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Jews vs. Goyim?

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In reply to an earlier post on Aug 29, 2012 9:43:05 PM PDT
Allan says:
Just once, John M., give us your considered opinion on Lawrence's posts and his sources.

Let's see you be fair dinkum.

Posted on Aug 29, 2012 10:56:12 PM PDT
Allan says:
Those who need to see me as either an antiSemite or a ''hater'' of Israel, might like to look at this and see if it helps them understand why I take the political POV I express so often on these threads.

''God will be giving the Jews ten times what they have today. The actual borders start near the Nile River in Egypt extending north to the Euphrates River, taking in half of Egypt, all of Israel, Lebanon, Syria and Jordan.
The borders go south along the Euphrates to the Persian Gulf, which will take in half of Iraq and three quarters of Saudi Arabia. ''

This garbage is absolutely criminal.

And if anyone hasn't yet worked out why, Jimmy DeYoung tells us quite clearly:

"The late President Assad of Syria said that the problem in the Middle East is the Jews believe that God has given them all of this land. ''

Posted on Aug 30, 2012 8:34:48 AM PDT
Lientje says:
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In reply to an earlier post on Aug 30, 2012 10:39:59 AM PDT
William B says:
It's good to see that you're such an avid fan of Prophecy Today and the Jimmy DeYoung Ministries.

In reply to an earlier post on Aug 30, 2012 5:44:50 PM PDT
Allan says:
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Posted on Aug 30, 2012 6:30:51 PM PDT
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Posted on Aug 30, 2012 6:35:18 PM PDT
part 1:

Judith Butler responds to attack: `I affirm a Judaism that is not associated with state violence'
by Judith Butler on August 27, 2012 139
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Yesterday the Jerusalem Post published an attack on the awarding of a major international prize to Judith Butler, the philosopher and Berkeley professor of comparative literature, because Butler favors boycotting Israel. Butler wrote this response and, unhopeful that the Post would publish it, sent it to us. --Editors.

The Jerusalem Post recently published an article reporting that some organizations are opposed to my receiving the Adorno Prize, an award given every three years to someone who works in the tradition of critical theory broadly construed. The accusations against me are that I support Hamas and Hezbollah (which is not true) that I support BDS (partially true), and that I am anti-Semitic (patently false). Perhaps I should not be as surprised as I am that those who oppose my receiving the Adorno Prize would seek recourse to such scurrilous and unfounded charges to make their point. I am a scholar who gained an introduction to philosophy through Jewish thought, and I understand myself as defending and continuing a Jewish ethical tradition that includes figures such as Martin Buber and Hannah Arendt. I received a Jewish education in Cleveland, Ohio at The Temple under the tutelage of Rabbi Daniel Silver where I developed strong ethical views on the basis of Jewish philosophical thought. I learned, and came to accept, that we are called upon by others, and by ourselves, to respond to suffering and to call for its alleviation. But to do this, we have to hear the call, find the resources by which to respond, and sometimes suffer the consequences for speaking out as we do. I was taught at every step in my Jewish education that it is not acceptable to stay silent in the face of injustice. Such an injunction is a difficult one, since it does not tell us exactly when and how to speak, or how to speak in a way that does not produce a new injustice, or how to speak in a way that will be heard and registered in the right way. My actual position is not heard by these detractors, and perhaps that should not surprise me, since their tactic is to destroy the conditions of audibility.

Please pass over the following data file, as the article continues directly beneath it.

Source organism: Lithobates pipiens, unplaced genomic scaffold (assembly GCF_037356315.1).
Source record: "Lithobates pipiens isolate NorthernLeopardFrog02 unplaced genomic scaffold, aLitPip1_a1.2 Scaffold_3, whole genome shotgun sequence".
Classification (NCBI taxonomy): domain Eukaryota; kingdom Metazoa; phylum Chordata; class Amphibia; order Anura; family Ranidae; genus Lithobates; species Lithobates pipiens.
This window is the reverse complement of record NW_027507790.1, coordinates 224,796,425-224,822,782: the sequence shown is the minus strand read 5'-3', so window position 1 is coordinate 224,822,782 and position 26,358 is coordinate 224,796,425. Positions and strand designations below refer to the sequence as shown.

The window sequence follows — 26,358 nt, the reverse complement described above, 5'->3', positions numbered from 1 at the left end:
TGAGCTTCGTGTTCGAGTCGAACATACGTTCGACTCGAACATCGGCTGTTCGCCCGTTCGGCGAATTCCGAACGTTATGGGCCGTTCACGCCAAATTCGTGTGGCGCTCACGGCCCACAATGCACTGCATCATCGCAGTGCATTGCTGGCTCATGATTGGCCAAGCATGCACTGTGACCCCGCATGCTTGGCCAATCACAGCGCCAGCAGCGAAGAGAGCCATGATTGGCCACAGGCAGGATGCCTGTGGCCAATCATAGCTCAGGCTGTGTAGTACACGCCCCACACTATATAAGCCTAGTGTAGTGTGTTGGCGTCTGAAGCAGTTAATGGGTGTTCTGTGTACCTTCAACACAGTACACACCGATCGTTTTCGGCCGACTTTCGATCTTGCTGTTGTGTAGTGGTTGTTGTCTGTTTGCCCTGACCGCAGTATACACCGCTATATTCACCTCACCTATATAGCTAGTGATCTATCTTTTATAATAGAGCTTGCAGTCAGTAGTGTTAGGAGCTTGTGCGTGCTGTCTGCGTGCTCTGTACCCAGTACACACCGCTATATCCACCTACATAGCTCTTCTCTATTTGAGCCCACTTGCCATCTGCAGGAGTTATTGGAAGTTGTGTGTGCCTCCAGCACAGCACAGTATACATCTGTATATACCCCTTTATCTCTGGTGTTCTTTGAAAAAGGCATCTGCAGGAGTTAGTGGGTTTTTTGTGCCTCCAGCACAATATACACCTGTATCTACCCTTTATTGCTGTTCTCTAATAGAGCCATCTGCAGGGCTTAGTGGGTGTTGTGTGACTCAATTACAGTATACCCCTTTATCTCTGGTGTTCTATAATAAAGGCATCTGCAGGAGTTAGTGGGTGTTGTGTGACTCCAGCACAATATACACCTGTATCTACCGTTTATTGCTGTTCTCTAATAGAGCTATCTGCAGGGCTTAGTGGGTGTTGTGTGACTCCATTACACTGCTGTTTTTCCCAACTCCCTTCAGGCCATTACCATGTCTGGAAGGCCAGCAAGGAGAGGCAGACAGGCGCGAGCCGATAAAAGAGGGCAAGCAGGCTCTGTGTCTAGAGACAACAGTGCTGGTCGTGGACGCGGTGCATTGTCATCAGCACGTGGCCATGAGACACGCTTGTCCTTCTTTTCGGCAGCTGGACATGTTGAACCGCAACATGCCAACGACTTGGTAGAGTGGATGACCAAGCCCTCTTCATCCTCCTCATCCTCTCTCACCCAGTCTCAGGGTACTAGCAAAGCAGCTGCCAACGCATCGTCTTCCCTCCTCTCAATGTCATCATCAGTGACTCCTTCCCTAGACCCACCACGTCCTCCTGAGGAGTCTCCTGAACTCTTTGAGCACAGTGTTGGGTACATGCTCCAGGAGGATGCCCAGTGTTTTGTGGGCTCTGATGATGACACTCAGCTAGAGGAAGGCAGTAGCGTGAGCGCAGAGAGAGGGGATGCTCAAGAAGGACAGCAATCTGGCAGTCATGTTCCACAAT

I studied philosophy at Yale University and continued to consider the questions of Jewish ethics throughout my education. I remain grateful for those ethical resources, for the formation that I had, and that animates me still. It is untrue, absurd, and painful for anyone to argue that those who formulate a criticism of the State of Israel is anti-Semitic or, if Jewish, self-hating. Such charges seek to demonize the person who is articulating a critical point of view and so disqualify the viewpoint in advance. It is a silencing tactic: this person is unspeakable, and whatever they speak is to be dismissed in advance or twisted in such a way that it negates the validity of the act of speech. The charge refuses to consider the view, debate its validity, consider its forms of evidence, and derive a sound conclusion on the basis of listening to reason. The charge is not only an attack on persons who hold views that some find objectionable, but it is an attack on reasonable exchange, on the very possibility of listening and speaking in a context where one might actually consider what another has to say. When one set of Jews labels another set of Jews "anti-Semitic", they are trying to monopolize the right to speak in the name of the Jews. So the allegation of anti-Semitism is actually a cover for an intra-Jewish quarrel.